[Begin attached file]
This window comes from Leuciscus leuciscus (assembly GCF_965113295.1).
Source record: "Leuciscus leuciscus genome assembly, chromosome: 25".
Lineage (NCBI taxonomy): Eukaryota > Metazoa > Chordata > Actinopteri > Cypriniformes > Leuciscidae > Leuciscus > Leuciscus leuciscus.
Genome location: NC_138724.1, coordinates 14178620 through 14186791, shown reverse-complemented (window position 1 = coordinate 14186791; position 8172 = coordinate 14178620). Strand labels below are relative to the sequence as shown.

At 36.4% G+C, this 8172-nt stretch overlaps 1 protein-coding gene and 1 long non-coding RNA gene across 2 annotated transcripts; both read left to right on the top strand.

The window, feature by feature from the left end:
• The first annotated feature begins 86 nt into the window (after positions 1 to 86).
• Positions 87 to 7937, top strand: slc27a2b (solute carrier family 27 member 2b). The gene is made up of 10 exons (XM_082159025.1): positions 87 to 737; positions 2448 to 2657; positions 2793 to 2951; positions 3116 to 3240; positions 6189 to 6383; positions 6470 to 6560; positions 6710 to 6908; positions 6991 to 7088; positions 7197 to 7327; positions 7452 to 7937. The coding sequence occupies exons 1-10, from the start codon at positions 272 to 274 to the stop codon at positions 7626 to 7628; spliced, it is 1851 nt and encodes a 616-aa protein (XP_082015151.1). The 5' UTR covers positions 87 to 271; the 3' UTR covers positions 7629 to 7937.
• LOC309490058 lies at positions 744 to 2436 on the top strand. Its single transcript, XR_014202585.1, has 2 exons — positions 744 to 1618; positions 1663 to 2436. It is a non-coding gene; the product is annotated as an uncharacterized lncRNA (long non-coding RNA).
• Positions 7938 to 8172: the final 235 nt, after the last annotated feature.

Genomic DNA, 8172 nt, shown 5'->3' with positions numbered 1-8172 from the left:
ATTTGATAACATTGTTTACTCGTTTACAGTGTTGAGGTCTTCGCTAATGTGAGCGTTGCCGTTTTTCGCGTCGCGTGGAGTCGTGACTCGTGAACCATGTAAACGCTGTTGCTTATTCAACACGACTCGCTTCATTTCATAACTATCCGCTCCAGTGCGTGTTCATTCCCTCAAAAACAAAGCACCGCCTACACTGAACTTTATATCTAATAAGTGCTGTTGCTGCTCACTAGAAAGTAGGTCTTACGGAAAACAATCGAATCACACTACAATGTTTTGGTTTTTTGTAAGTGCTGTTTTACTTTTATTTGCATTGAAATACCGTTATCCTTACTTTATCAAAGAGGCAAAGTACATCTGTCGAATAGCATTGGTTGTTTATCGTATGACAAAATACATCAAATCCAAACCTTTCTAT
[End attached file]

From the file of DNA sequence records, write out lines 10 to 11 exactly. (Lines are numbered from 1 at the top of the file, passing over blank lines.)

• Positions 7938 to 8172: the final 235 nt, after the last annotated feature.

Genomic DNA, 8172 nt, shown 5'->3' with positions numbered 1-8172 from the left: